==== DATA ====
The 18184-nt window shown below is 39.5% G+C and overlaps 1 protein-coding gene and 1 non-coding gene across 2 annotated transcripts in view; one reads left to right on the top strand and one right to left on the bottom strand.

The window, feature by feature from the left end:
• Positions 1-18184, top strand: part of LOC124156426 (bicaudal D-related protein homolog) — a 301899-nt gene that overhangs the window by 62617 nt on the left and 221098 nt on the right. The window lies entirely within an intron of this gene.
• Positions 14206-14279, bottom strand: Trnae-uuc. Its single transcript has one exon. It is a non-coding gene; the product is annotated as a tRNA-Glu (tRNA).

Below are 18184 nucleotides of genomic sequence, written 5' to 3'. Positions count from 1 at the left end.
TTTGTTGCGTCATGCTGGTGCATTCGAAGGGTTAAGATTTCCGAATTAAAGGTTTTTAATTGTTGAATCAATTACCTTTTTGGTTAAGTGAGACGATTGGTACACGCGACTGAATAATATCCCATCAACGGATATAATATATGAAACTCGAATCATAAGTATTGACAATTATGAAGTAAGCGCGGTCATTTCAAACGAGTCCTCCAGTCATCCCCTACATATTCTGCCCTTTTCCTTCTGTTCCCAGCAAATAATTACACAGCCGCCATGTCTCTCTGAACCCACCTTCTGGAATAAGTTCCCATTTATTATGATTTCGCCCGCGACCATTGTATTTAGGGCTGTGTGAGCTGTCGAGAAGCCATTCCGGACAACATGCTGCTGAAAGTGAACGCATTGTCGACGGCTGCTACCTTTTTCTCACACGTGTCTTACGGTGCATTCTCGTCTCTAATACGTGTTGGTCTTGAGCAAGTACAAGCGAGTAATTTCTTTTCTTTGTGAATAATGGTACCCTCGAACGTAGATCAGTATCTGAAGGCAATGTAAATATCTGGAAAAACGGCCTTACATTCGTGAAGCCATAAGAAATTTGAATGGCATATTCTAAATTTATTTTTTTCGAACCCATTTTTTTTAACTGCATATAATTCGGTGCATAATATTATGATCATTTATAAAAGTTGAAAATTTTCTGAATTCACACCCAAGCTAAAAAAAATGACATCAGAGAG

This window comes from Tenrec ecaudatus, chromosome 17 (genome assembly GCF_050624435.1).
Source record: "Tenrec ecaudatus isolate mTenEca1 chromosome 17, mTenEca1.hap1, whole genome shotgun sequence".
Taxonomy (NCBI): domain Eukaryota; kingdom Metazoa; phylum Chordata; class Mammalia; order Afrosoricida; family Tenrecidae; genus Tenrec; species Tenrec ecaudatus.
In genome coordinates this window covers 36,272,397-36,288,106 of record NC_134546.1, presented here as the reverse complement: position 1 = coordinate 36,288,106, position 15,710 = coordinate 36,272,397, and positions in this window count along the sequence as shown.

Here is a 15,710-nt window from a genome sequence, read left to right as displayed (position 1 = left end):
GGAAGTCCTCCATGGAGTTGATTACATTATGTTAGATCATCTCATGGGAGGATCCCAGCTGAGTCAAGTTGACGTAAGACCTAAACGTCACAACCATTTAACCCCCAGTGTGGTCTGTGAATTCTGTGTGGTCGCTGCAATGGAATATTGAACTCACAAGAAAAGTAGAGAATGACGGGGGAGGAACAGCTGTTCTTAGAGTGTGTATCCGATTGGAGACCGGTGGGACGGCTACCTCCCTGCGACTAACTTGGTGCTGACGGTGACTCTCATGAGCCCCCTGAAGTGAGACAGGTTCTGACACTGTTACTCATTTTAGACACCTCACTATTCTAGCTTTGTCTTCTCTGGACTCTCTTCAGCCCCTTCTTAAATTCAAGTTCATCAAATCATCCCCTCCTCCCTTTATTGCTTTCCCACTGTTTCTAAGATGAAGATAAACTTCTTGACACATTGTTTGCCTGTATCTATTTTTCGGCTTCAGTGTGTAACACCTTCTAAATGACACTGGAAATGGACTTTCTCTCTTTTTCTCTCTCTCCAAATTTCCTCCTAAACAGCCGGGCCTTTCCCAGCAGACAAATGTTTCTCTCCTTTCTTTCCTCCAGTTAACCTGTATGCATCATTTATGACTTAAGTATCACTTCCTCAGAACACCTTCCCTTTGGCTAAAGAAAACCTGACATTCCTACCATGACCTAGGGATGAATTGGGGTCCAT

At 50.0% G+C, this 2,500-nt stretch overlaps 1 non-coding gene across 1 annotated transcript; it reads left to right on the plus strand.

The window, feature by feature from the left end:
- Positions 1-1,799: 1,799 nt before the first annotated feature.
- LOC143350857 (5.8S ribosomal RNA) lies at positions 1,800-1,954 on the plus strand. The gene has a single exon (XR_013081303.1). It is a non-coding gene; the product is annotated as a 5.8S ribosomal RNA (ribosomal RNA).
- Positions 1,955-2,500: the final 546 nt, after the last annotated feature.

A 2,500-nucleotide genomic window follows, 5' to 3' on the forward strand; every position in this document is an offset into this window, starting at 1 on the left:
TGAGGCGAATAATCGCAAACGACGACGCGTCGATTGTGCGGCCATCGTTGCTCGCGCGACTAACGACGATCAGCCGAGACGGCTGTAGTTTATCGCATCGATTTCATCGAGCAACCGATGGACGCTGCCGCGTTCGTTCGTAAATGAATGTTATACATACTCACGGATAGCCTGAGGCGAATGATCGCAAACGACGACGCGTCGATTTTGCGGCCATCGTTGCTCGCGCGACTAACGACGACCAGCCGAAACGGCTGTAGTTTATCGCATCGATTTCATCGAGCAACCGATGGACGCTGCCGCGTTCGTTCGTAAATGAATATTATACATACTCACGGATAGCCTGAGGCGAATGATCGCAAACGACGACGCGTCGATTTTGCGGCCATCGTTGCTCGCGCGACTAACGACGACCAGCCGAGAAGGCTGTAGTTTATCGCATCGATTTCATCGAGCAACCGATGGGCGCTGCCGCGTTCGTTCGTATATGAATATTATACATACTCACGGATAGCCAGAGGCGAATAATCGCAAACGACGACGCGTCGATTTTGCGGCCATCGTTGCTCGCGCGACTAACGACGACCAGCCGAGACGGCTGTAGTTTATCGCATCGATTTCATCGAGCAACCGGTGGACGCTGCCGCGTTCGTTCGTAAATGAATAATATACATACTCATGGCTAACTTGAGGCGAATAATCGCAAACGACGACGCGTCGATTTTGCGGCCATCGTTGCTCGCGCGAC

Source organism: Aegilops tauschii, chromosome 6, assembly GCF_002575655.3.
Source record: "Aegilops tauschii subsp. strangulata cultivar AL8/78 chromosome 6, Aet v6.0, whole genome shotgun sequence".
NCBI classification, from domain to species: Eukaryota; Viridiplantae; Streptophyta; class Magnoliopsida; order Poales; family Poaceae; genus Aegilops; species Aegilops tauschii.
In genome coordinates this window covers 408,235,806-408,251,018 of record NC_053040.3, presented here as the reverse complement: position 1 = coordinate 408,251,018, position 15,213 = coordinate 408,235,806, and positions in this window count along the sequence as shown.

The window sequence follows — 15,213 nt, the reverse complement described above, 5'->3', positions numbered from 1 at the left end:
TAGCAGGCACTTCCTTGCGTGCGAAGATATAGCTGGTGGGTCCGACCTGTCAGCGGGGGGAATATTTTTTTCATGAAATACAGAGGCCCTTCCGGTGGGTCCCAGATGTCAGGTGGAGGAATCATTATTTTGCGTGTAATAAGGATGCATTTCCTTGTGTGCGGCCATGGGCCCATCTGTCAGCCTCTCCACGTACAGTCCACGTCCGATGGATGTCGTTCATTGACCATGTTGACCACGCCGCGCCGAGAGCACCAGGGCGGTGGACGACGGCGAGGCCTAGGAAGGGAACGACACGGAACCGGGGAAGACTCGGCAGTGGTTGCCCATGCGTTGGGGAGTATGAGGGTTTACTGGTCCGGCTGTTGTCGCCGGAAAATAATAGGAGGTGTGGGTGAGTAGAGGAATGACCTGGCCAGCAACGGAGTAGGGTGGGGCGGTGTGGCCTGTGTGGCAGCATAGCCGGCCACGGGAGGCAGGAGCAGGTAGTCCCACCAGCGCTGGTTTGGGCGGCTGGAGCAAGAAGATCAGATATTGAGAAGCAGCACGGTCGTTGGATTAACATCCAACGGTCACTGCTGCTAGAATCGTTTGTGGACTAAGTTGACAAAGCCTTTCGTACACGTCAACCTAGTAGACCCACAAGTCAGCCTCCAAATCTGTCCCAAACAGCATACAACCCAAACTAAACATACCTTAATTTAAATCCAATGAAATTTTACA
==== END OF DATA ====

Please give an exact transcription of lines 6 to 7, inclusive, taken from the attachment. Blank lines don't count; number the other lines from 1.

TTTGTTGCGTCATGCTGGTGCATTCGAAGGGTTAAGATTTCCGAATTAAAGGTTTTTAATTGTTGAATCAATTACCTTTTTGGTTAAGTGAGACGATTGGTACACGCGACTGAATAATATCCCATCAACGGATATAATATATGAAACTCGAATCATAAGTATTGACAATTATGAAGTAAGCGCGGTCATTTCAAACGAGTCCTCCAGTCATCCCCTACATATTCTGCCCTTTTCCTTCTGTTCCCAGCAAATAATTACACAGCCGCCATGTCTCTCTGAACCCACCTTCTGGAATAAGTTCCCATTTATTATGATTTCGCCCGCGACCATTGTATTTAGGGCTGTGTGAGCTGTCGAGAAGCCATTCCGGACAACATGCTGCTGAAAGTGAACGCATTGTCGACGGCTGCTACCTTTTTCTCACACGTGTCTTACGGTGCATTCTCGTCTCTAATACGTGTTGGTCTTGAGCAAGTACAAGCGAGTAATTTCTTTTCTTTGTGAATAATGGTACCCTCGAACGTAGATCAGTATCTGAAGGCAATGTAAATATCTGGAAAAACGGCCTTACATTCGTGAAGCCATAAGAAATTTGAATGGCATATTCTAAATTTATTTTTTTCGAACCCATTTTTTTTAACTGCATATAATTCGGTGCATAATATTATGATCATTTATAAAAGTTGAAAATTTTCTGAATTCACACCCAAGCTAAAAAAAATGACATCAGAGAG

This window comes from Tenrec ecaudatus, chromosome 17 (genome assembly GCF_050624435.1).